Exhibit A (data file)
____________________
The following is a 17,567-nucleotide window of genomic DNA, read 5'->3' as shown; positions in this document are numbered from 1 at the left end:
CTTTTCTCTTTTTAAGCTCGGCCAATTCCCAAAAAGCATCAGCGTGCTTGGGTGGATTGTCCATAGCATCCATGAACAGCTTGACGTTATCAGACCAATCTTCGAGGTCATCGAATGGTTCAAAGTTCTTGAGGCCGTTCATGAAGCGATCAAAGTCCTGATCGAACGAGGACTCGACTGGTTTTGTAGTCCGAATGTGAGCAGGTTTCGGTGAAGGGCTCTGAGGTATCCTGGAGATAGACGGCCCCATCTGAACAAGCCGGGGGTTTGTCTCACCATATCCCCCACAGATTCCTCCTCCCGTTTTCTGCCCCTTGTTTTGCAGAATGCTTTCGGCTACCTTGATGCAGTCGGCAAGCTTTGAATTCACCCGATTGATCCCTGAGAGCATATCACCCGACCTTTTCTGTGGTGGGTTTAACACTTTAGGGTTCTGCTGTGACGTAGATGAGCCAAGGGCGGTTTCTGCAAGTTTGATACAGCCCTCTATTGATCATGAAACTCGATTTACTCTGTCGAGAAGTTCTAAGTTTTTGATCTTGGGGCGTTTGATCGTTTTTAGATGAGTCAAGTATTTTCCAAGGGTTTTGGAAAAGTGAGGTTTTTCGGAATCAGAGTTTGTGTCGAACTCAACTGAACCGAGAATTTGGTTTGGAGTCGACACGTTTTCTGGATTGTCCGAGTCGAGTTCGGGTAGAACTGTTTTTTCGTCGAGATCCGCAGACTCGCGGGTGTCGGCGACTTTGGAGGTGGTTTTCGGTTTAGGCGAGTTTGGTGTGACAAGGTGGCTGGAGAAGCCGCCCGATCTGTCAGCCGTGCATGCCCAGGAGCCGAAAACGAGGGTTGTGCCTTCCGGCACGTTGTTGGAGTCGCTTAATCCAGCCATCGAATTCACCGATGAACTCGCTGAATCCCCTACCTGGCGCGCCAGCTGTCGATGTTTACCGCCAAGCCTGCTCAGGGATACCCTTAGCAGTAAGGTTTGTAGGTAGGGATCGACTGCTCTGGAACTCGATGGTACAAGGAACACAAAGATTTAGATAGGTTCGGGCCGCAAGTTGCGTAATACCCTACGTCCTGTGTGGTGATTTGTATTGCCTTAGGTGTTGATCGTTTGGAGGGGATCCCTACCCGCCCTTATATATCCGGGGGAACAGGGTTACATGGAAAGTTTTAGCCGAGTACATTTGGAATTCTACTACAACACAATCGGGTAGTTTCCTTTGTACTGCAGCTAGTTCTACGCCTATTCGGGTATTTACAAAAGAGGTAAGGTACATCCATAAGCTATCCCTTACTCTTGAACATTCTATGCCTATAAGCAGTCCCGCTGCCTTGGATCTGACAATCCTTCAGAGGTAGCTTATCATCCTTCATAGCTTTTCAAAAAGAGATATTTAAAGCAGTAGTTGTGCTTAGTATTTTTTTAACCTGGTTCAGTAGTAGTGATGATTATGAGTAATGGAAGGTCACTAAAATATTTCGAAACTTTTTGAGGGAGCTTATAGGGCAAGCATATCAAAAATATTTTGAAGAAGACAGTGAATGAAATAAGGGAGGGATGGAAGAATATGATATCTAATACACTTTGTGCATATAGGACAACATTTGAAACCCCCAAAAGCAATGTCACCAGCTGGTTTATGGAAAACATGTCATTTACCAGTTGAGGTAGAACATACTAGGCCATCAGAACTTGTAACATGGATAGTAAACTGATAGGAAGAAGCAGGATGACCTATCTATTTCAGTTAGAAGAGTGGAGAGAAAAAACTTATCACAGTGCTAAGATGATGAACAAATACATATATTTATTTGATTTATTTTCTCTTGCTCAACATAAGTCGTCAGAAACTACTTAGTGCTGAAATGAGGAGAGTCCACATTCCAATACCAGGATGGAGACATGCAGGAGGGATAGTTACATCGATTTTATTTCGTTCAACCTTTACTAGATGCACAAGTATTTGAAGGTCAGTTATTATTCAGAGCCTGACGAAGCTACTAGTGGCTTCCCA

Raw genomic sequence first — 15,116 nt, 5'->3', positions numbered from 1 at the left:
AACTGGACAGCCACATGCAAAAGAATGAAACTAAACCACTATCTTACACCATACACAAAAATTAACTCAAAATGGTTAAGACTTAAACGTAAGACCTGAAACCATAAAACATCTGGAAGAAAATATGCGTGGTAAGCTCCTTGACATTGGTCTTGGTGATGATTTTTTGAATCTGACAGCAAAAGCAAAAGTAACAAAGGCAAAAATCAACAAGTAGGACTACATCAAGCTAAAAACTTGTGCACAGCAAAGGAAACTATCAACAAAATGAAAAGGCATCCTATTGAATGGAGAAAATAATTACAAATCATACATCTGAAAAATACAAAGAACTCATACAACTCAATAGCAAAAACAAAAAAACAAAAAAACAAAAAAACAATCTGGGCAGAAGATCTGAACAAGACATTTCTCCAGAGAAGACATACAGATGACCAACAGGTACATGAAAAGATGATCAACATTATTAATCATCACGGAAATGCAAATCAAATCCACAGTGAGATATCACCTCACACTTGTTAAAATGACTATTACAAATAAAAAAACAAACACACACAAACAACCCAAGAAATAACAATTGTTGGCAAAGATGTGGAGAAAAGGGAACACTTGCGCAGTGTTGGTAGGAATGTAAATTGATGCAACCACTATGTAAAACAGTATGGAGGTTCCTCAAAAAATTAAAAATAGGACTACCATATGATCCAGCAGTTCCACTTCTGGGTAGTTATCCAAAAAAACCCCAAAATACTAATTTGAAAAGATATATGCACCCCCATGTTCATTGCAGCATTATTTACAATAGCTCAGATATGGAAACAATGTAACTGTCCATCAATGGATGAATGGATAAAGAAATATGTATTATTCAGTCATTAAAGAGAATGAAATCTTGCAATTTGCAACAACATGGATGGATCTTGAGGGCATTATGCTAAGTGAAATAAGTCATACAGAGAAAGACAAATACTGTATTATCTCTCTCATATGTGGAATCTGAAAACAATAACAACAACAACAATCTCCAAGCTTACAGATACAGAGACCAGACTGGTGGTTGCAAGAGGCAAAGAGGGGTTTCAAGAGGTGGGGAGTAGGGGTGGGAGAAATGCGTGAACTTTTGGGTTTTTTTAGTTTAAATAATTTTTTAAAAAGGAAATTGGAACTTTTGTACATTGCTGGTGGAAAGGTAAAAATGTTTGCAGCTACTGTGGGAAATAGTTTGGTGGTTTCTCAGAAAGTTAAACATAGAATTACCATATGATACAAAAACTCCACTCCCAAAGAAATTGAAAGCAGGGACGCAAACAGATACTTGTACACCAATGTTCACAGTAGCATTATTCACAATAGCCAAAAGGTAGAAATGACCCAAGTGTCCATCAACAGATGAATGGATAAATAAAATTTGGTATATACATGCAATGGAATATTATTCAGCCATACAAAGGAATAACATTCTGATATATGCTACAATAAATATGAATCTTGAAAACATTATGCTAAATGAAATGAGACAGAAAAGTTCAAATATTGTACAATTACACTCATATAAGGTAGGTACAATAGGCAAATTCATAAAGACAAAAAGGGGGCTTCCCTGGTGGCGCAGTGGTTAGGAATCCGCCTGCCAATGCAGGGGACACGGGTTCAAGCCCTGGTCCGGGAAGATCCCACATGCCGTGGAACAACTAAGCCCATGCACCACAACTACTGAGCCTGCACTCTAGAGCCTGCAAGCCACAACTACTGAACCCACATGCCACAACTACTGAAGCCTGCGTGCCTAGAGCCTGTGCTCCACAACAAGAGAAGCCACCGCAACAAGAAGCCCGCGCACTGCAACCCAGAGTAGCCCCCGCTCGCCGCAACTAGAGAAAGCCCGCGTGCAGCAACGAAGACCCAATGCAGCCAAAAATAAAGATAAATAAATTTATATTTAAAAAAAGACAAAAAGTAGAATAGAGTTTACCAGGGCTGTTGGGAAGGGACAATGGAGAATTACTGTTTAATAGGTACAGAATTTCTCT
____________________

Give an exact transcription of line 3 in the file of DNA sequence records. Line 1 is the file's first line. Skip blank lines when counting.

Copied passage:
Raw genomic sequence first — 15,116 nt, 5'->3', positions numbered from 1 at the left: